Bloomberg Hedge Fund Summit 2012: Allan Meltzer Vs. Larry Meyer

Bloomberg Hedge Fund Summit 2012: next up, Allan Meltzer, The Allan H. Meltzer University Professor of Political Economy, Tepper School of Business, Carnegie Mellon University and former Fed Governor, Laurence  (Larry) H. Meyer debate macro policy.

Meltzer is scared about inflation, and says that no one should have the power to create as much power as the Fed, which has ballooned its balance sheet. He calls the power dangerous. He says people are buying farmland, TIPs, and other signs that inflation is picking up. However, it has not shown up in numbers, because companies consider to cost save. As long as labor costs remain low, inflation will stay low.

Larry says that he disagrees with everything Meltzer says. Meltzer is worried that the Fed cannot get inflation up to 2% and keep it there, it is currently at 1.6%. His model is inflation is based on expectations and economics slack. It is not proper to call the Fed irresponsible, because we are in extraordinary times. Does it work is the main question. And the answer is that it does work.

Meltzer is in favor of doing things to lower unemployment. The Fed has made the mistake to confuse real and nominal. We have lowest interest rates in history and $3.5 trillion in reserves, creating more reserves will not solve anything.

Larry says that Allan and people like him do not worry about short term or employment, they only focus on long term.

Allan says that in the 99 years of the Fed we only had stability under the Taylor model, and perhaps the Eisenhower era.

Meyer admits that the Fed has become more aggressive than usual.

Allan believes that the Fed cannot reduce unemployment, and there is a reason they are cost cutting. They do not trust this Government, energy costs, healthcare, taxes regulation etc. This is a real unemployment problem and it is not a monetary policy, there is more than enough reserves.

Larry says that excess reserves do not matter at all. He says that Allan worships money supply, which does not appear in macro models. The question is if you purchase MBS will it lower rates.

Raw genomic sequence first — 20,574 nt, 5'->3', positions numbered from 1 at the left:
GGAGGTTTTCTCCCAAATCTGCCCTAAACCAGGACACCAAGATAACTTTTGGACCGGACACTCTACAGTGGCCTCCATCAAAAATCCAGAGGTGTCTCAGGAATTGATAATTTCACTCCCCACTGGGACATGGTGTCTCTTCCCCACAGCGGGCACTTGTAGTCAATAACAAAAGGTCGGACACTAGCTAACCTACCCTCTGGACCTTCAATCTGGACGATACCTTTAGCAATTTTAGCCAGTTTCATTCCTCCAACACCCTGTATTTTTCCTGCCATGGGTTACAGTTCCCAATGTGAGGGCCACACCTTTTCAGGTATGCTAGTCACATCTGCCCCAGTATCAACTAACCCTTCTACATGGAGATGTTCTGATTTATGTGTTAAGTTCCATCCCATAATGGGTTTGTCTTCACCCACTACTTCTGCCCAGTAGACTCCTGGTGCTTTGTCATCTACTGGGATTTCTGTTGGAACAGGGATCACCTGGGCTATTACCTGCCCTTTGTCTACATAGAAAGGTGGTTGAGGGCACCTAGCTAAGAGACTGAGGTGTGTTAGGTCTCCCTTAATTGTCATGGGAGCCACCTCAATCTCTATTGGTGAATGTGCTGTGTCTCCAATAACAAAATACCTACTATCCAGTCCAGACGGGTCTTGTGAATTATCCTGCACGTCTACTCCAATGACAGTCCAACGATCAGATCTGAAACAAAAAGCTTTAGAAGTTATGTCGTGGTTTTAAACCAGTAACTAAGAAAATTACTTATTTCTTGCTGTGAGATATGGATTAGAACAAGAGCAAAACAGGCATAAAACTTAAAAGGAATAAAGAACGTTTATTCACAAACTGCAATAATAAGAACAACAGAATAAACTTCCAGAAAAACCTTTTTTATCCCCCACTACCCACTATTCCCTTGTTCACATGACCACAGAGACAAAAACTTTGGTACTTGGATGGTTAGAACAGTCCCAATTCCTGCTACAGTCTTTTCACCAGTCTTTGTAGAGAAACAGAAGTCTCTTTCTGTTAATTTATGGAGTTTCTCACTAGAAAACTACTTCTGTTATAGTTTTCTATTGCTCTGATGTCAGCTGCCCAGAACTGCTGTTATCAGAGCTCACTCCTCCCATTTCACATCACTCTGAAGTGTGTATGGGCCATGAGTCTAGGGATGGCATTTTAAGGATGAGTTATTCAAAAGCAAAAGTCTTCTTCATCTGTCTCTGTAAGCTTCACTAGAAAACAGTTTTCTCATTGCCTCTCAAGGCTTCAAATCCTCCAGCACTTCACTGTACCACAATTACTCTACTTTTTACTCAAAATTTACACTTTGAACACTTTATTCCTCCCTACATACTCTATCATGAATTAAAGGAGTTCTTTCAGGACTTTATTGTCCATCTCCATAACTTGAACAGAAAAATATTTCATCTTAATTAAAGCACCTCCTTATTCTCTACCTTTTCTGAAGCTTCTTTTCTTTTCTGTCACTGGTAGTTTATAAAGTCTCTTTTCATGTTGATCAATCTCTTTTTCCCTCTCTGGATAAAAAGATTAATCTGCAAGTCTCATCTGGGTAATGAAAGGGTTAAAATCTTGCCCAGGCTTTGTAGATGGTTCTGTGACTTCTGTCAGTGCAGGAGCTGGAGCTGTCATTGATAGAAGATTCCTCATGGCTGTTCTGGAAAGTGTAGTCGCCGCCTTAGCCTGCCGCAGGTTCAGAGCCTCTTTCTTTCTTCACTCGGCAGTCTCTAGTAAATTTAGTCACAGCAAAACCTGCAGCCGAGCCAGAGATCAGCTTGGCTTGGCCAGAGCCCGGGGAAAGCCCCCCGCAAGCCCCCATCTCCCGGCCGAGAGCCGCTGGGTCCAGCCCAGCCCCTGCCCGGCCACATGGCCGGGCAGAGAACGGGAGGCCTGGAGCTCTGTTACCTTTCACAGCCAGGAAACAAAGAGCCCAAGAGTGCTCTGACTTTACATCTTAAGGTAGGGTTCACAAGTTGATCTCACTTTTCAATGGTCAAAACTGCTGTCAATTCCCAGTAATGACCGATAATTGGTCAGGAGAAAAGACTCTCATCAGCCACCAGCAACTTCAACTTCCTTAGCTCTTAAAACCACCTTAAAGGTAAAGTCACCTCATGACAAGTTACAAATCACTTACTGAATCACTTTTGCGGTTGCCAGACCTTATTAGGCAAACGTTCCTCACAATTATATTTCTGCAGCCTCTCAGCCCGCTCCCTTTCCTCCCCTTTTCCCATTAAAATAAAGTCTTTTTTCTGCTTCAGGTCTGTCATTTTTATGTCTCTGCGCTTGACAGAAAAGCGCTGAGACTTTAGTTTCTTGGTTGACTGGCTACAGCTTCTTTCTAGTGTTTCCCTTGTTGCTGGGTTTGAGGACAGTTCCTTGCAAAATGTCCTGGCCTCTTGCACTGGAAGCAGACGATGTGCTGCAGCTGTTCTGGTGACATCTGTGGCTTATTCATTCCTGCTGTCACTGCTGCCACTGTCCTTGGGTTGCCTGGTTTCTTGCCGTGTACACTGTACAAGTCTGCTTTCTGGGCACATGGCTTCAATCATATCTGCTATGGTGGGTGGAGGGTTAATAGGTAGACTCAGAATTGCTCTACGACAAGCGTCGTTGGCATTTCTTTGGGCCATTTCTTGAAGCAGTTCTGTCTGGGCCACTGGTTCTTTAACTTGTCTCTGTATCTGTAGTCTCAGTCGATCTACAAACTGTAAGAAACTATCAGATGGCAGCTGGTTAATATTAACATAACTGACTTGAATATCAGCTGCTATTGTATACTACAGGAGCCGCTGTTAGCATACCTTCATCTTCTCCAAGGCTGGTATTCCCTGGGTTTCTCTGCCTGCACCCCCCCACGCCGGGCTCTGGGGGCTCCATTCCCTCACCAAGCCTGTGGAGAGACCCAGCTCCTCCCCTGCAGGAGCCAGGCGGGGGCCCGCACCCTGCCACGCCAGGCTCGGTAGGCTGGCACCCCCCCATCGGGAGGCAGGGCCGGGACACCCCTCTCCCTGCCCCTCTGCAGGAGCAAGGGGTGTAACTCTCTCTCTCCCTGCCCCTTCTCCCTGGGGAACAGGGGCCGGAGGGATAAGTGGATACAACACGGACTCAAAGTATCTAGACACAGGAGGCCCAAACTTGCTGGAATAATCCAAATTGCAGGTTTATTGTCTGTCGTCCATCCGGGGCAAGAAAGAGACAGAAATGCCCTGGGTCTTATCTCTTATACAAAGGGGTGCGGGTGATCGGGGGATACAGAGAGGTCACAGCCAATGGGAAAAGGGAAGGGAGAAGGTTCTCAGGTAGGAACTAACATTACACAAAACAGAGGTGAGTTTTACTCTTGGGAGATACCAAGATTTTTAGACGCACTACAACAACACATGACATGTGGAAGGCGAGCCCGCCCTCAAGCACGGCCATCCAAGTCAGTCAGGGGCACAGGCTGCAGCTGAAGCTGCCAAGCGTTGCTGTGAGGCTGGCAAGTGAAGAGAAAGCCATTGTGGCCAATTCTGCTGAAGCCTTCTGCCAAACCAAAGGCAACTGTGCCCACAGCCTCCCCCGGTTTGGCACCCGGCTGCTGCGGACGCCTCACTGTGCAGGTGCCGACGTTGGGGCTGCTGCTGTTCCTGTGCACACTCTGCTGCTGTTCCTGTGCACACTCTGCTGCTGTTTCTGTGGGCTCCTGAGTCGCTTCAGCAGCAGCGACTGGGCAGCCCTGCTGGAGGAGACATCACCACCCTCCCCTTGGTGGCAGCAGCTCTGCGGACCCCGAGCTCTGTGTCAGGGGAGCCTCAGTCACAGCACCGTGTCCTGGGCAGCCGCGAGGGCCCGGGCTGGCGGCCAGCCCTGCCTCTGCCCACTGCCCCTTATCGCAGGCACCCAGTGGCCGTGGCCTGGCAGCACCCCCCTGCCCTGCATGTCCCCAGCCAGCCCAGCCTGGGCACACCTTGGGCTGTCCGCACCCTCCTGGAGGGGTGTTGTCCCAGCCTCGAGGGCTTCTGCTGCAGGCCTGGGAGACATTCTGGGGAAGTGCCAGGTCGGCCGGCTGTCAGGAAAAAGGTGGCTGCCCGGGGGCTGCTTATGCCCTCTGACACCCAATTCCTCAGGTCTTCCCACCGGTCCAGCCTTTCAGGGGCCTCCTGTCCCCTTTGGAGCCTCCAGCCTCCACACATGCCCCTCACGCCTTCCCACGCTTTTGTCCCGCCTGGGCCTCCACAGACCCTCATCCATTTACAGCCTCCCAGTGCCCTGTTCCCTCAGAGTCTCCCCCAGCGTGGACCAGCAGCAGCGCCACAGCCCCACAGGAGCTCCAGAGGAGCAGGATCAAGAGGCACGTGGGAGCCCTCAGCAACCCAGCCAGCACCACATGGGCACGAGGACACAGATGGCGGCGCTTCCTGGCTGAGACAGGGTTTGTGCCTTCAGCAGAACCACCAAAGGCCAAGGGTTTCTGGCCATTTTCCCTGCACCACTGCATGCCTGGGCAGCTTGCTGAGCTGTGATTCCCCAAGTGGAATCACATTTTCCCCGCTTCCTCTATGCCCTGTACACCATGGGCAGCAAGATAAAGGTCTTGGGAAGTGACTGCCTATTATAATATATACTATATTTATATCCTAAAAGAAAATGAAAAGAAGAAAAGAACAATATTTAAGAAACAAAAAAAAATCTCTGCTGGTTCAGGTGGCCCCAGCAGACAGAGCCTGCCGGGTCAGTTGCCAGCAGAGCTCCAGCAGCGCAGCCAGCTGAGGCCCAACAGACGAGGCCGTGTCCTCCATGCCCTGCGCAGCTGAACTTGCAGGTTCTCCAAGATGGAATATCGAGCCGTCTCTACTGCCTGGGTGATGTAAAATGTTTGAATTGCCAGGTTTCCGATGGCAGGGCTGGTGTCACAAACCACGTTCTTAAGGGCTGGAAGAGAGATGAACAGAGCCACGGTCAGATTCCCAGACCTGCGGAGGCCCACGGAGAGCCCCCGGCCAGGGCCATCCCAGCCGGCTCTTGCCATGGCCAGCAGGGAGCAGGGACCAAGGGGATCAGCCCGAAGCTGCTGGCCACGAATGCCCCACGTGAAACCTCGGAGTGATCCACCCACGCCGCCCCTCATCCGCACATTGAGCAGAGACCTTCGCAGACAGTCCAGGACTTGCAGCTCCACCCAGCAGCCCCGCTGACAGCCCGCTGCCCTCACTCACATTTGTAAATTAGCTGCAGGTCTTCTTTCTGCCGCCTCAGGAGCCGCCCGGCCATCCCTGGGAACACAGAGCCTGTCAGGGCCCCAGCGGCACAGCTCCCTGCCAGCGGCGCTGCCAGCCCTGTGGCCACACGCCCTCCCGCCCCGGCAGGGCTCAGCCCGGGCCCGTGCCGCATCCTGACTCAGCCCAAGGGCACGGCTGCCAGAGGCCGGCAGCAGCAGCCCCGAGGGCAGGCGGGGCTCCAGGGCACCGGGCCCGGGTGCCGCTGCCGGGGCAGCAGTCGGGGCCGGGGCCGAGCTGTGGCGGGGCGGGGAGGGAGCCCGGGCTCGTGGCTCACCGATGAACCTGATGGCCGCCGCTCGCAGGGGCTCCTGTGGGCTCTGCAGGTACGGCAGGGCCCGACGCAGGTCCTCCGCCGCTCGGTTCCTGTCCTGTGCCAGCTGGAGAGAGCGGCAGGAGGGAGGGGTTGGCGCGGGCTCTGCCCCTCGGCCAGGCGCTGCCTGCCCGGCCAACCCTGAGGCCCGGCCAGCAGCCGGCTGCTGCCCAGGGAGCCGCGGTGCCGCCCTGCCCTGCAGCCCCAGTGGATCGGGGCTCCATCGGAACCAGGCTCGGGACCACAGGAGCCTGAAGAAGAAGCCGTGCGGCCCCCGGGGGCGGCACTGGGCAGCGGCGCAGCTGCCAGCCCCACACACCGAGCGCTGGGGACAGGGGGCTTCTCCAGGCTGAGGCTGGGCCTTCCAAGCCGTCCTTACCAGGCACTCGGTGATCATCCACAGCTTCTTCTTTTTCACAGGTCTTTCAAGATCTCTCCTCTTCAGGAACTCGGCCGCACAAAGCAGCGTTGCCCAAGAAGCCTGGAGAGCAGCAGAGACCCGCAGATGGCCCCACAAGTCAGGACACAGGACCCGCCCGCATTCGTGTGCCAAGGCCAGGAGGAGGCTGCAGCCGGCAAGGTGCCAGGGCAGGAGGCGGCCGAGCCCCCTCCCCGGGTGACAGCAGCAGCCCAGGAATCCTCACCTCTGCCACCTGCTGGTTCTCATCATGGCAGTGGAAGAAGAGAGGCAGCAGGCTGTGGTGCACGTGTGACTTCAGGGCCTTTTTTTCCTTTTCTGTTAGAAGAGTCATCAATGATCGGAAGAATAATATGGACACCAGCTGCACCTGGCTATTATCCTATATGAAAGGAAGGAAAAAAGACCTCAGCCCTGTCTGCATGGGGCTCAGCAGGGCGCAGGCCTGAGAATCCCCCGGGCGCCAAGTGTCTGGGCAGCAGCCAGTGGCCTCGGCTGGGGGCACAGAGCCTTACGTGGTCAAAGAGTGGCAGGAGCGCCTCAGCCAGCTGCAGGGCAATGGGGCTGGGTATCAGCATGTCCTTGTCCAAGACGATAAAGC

Allan says he understands why the market loves QE, but it does not have a good impact on the real economy. He says reserves do matter because they can be converted into real money. He thinks Bernanke pays too much attention to short term events, and dont distinguish between temporary and permanent changes, such as the various rounds of QE.

Larry says that QE has nothing to do with seasonal factors, which Larry hinted to. He admits that the exit strategy for the Fed will be difficult, but they have a plan for it. Larry says that Allan wrote ‘the book on the history of The Federal Reserve’, but it had nothing to do with modern monetary policy, which began in 1987.

Meltzer says that the Taylor rule was abandoned for no real reason. The Fed pays too much attention on day to day changes. There is never a statement from the Fed about what will happen one year out.

Larry counters that monetary policy has nothing to do with what happened in the 1920s. Ben Bernanke does not look at what happens on a day to day basis.

Allan says that the Fed forecasts make big errors, as do all economists. Meltzer jokes that he can predict history very well.

Larry interviewed Michelle Bachmann and asked if cutting $100 billion in spending would lower the unemployment rate within a few months, and she answered yes.

Allan does not understand Barack Obama’s policies, he says the President is too interested in redistribution policies than economics.

Will market vigilantes come into the market? Larry says that markets will react responsibly if a deal is not made on the fiscal cliff. Allan says the GOP have difficulties compromising and the President cannot compromise, the market will go crazy. He says good presidents 1. know how they are 2. know how to lead 3. know how to compromise, Obama has zero.

Note: The debate was very comical, laid back, yet informative and entertaining. The debate was extended several minutes, since it was so popular.